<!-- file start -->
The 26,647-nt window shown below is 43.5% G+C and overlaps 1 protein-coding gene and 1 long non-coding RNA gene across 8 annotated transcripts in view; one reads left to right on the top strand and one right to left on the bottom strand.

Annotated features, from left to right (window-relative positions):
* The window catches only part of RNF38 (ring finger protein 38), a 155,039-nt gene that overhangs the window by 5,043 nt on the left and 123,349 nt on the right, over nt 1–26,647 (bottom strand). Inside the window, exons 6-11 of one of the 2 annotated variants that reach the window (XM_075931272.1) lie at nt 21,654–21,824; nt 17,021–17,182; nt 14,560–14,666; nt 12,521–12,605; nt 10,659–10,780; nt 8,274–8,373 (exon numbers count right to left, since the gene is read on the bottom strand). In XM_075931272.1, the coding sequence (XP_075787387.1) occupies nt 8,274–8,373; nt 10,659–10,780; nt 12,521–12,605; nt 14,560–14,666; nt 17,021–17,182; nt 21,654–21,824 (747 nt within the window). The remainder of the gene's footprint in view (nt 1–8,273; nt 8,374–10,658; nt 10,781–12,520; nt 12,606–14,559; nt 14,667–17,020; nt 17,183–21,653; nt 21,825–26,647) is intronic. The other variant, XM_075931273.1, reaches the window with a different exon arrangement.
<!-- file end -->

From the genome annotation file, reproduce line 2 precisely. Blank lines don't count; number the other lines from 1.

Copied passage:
Annotated features, from left to right (window-relative positions):